In December 2014, the Bank of England made a decision to introduce Polymer Banknotes into circulation, starting with the £5 notes in 2016 and the £10 note in 2017.
Cash Management Solutions has voiced its concerns in an open letter to the Bank of England, wrote by CEO, Brendan Doyle:
Dear [Name Supplied],
I am writing to put some questions to you about the process the Bank of England has followed regarding the introduction of Polymer notes and to tell you that I would like to see an independent review of this decision.
I had understood that the Bank would engage all stakeholders in the process and that a key element of the decision making process was to be an analysis of the costs of the change-over to the private sector. I was, therefore, very surprised to see that a decision was announced within days of the Christmas holiday with no reference to the cost benefit analysis having been completed. Indeed, no mention was made of any of the concerns I raised during the consultation process. Given the position we are now in, I have asked that the matter be raised with HM Treasury as I believe that an independent review of the decision is necessary.
My concerns are as follows;
- As the Bank of England stands to gain financially from the changeover, the consultation process should have been conducted independently with a remit to undertake a cost benefit analysis for the whole economy.
- Given that we are still not aware of the costs of introduction, I am concerned that the consultation may not have been thorough & transparent.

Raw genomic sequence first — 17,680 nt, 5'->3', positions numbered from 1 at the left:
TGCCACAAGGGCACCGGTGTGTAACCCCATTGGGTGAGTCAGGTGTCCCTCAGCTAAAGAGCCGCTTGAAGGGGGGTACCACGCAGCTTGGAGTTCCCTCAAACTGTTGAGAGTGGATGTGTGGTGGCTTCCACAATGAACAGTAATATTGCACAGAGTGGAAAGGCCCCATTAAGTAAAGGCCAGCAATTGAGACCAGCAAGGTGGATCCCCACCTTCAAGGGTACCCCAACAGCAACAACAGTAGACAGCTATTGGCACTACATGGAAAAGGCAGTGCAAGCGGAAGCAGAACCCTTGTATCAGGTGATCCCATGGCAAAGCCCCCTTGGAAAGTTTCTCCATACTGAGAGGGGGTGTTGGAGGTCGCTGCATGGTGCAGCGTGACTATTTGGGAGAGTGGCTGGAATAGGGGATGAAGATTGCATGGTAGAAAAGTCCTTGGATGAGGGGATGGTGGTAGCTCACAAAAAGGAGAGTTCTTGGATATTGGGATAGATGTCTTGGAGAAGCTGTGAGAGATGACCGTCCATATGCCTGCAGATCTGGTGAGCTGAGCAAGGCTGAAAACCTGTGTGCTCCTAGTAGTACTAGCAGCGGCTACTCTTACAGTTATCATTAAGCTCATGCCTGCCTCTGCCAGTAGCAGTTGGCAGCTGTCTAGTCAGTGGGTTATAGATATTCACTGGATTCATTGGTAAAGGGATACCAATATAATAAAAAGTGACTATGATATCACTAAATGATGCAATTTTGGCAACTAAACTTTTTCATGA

- As it is, the decision may involve a significant transfer of costs from the public sector to the private sector.
- That this decision may be consistent with a number of decisions by the Bank of England, over a long period of time, that have increased barriers to entry in the cash processing industry, resulting in higher long term costs for consumers and businesses.
- That a number of businesses, especially smaller ones, associated with cash provision, may suffer disproportionately from this decision.
- Conversely, a number of businesses, especially larger ones, may gain financial & commercial benefits from this decision at the expense of smaller rivals.
It would be good to understand the Bank's position on the above points, as I would like to know whether or not they have been considered and the importance given to each in the process.
CEO, Cash Management Solutions
If you would like to speak to CMS about any of these issues raised, please contact Matthew Shaw, Head of Marketing on +44 (0)1925 412 904 or email@example.com.